Monterey Herald reports on John A. Calhoun speech.
By DENNIS TAYLOR Herald Salinas Bureau Article
The path to peace on the streets of Salinas and elsewhere where gang violence is a problem begins with a community effort to instill a sense of hope in young people.
That’s the message delivered Thursday by author and crime-prevention expert Jack Calhoun and five other speakers at Rancho Cielo Youth Campus, home base of a nonprofit organization dedicated to helping at-risk youth.
Calhoun, author of “Hope Matters: The Untold Story of How Faith Works in America,” told a crowd of about 200 that a key to quelling unrest among young people, including gang violence, is to get involved in their lives, help them believe in their own worth and give them reasons to feel hopeful about their futures.
The philosophies were endorsed and bolstered by a parade of subsequent speakers: Salinas Mayor Dennis Donohue, the Rev. Tony Ortiz, who is California’s Youth Outreach director, Monterey County Chief Probation Officer Manuel Real, Salinas Valley Chamber of Commerce Chairman Luis Alvarez and Judge John Phillips, president of the Rancho Cielo Youth Campus.
“I’m really excited about your mayor’s vision of a city at peace,” said Calhoun, who served 20 years as CEO of the National Crime Prevention Council. “Most people frame their response to the gang issue, the violence issue and the delinquency issue around fear.
“Yes, we’ve got to jump on the difficult. Yes, the most violent have to be dealt with.
“But if our response is built around fear, that’s short-term, and Draconian, and Advertisement we’re spending all of our money on the back end of the system, as opposed to programs like Rancho Cielo, early childhood education, family work and others.”
He applauded several of Donohue’s ideas, including programs to ensure that all third-graders can read (dropouts are eight times more likely to wind up in the criminal-justice system), as well as his plan to mobilize community members.
“I remember one pretty tough kid telling me, ‘I’m not afraid of jail, I’m not afraid of the cops … but don’t tell my grandmother,'” Calhoun said.
The key to solving the problem, he said, is to involve all key stakeholders.
“The more we ask law enforcement to do, the more we have failed,” he said, suggesting instead a blend between prevention, intervention and law enforcement.
“As parents, what do we do? We set limits and we nurture. We do both,” said Calhoun, who shared a story about a grandmother he saw poke her finger into the chest of a notorious troublemaker.
“You’re the reason I can’t shop. You’re the reason my grandson can’t ride his tricycle. You’re the reason I can’t rock on my front porch. If you continue this, I’m reporting you,” she told him as she handed him her phone number. “But you can call me any time, day or night.”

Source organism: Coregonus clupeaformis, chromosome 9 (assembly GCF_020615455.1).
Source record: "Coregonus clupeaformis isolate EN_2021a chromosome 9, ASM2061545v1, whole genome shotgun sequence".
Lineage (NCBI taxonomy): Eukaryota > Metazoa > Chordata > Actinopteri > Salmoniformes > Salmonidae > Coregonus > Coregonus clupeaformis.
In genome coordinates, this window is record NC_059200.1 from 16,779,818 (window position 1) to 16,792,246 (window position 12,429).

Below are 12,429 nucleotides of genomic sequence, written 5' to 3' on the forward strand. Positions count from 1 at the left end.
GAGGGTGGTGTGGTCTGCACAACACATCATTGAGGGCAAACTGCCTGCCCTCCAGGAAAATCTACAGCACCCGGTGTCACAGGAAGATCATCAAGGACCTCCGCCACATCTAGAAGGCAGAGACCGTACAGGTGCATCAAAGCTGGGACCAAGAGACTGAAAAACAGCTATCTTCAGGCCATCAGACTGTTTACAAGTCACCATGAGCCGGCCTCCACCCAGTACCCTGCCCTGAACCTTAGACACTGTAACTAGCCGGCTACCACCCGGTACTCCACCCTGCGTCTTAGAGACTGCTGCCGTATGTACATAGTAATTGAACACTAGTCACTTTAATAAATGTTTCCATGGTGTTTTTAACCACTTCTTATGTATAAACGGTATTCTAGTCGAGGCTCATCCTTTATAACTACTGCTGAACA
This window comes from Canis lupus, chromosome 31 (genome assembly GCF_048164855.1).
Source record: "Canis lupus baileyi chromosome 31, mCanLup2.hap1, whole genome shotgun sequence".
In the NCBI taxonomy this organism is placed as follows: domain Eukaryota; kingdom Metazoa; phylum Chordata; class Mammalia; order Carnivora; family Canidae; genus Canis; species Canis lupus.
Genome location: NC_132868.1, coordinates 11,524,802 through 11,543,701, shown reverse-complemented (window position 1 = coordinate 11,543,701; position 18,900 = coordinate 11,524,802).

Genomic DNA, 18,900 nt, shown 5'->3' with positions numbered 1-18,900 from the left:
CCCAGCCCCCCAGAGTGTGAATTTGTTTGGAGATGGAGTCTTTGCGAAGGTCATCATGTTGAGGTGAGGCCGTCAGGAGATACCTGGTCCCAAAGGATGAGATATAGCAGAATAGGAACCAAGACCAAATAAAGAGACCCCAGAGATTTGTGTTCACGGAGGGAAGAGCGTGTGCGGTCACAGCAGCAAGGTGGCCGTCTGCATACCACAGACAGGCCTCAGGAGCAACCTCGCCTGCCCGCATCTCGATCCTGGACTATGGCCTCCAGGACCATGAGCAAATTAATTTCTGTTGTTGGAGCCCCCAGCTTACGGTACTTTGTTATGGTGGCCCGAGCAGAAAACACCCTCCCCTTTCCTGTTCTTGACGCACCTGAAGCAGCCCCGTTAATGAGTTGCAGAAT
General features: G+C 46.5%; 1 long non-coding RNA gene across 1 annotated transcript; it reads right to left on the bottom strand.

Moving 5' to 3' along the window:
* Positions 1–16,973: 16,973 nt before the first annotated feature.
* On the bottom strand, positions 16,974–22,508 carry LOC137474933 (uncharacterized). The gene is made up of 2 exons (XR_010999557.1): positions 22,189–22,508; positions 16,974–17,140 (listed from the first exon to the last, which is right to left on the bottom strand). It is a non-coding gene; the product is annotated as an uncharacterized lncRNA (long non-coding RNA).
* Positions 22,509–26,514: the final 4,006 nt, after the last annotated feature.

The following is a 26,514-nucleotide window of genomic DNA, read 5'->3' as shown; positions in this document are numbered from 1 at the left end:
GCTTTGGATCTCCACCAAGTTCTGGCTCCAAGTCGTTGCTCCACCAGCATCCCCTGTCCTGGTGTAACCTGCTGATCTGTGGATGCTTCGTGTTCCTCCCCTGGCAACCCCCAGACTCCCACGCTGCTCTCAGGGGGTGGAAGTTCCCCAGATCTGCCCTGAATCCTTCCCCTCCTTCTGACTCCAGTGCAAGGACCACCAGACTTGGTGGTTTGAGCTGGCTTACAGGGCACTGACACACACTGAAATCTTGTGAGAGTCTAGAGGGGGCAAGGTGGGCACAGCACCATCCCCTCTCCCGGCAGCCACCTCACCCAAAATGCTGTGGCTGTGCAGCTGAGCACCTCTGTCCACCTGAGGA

Another crucial avenue is to begin to work on state policy, Calhoun said, recognizing that communities generally are dealing with limited resources. He said cities that are experiencing success with gang-prevention and youth outreach are thriving because of a united approach that is moral (“It’s going to stop here”), bureaucratic (mobilizing the city) and conceptual (proceeding with a plan). Equally important are blending together enforcement and services, tracking results and “getting into kids’ lives.”
“And so many of these kids don’t want you in their lives because they feel ugly, unloved, unlovable, untalented, and they feel like if they let you get close to them, you’re going to find a mess. And they don’t want you to find that mess.”
Calhoun said he studied young people who became successful against the odds and came up with characteristics they had in common. Each had a goal, a discernible skill or talent, the support of an adult through good times and bad, optimism and altruism — a feeling of responsibility for somebody other than themselves.
“Don’t look at what people have gone through as crippling. It’s potentially a source of tremendous strength,” he said. “Yes, your mother uses crack. Yes, your father left you. Yes, you’re dyslexic. We need to know those things.
“But the essence of our work is to believe that each kid has something incredibly special to offer, and part of our role is to bring it out.”
Ortiz, a former drug addict and gang member, won the California Peace Prize for founding the state’s Youth Outreach Program and is a nationally recognized gang-intervention specialist.
“I remember running the streets, and all the chaos and gang-banging, all the pain and sorrow I experienced during the first 30 years of my life, when I was in and out of institutions,” he said. “I know what it is to lose hope. People were always encouraging me to get an education, get a job, and I know what it is to scoff and laugh when people talk to you about the American dream, and all you can see is poverty, and addiction, and abuse, and all of the other things that don’t really fit with what they’re saying.”
That creates a mindset — “What’s mine is mine … and what’s yours is mine” — which leads to more anger and violence, he said.
Alvarez said the Salinas Valley Chamber of Commerce is, among other things, working with local businesses to create jobs for at-risk youths.
Judge Phillips announced the creation of a scholarship fund named in honor of Andres Alcala Jr., an eight-year employee of the Monterey Bay Aquarium who died May 25 from gunshot wounds he received on the streets of Salinas. For information about the scholarship or the Rancho Cielo Youth Campus, call 444-3503.
Dennis Taylor can be reached at email@example.com or 646-4344.